This Week in Intellectual Property History

On April 12, 1988, the U.S. Patent and Trademark Office issued the first ever patent for a mammalian life form to Harvard scientists Philip Leder and Timothy Stewart for a genetically engineered mouse (U.S. Patent No. 4,736,866). The “Oncomouse” as it was called was altered to be highly susceptible to breast cancer (the name of the mouse was derived because it was engineered to carry a specific gene called an “activated oncogene” which increased the mouse’s susceptibility to cancer thus making it more suitable for cancer research).

The invention was called the product of the year by a major financial magazine. Although the patent was owned by Harvard Medical School, because it was developed with funding from DuPont, an earlier commercialization arrangement left DuPont entitled to an exclusive license of the Patent.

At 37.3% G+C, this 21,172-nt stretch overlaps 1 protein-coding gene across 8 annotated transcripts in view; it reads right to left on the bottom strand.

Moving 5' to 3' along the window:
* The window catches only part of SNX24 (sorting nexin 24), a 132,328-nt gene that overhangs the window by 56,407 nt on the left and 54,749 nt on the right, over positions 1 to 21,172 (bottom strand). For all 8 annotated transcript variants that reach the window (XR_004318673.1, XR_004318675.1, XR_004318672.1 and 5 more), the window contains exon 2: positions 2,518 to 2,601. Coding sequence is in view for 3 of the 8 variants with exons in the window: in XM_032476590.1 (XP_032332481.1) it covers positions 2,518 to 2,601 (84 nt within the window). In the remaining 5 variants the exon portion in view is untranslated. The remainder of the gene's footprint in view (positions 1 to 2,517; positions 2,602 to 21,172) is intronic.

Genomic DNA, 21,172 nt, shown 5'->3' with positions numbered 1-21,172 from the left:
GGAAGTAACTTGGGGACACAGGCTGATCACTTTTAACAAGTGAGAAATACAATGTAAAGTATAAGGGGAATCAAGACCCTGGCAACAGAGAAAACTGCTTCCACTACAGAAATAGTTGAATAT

The ‘866 Patent claimed, “… a transgenic non-human mammal whose germ cells and somatic cells contain a re-combinant activated oncogene sequence introduced into said mammal…”

The claim explicitly excluded humans, apparently reflecting moral and legal concerns about patents on human beings, and about modification of the human genome. Remarkably, there were no U.S. courts called to decide on the validity of this patent.  The reason for this could be that, although this was the first patent for a mammalian life form, it was not the first patent for any life form at all.

The first patent for a life form was issued on March 31, 1981 to Dr. Ananda Chakrabarty for his genetically engineered bacterium (which were famously used to “eat up” the oil spilled in the Exxon Valdez disaster in Prince William Sound, Alaska in 1989).  That Chakrabarty patent was the subject of an intense legal debate that culminated in the famous 1980 Supreme Court decision (Diamond v. Chakrabarty) that held that man-made living organisms were patentable.

Make some intellectual property history this week!

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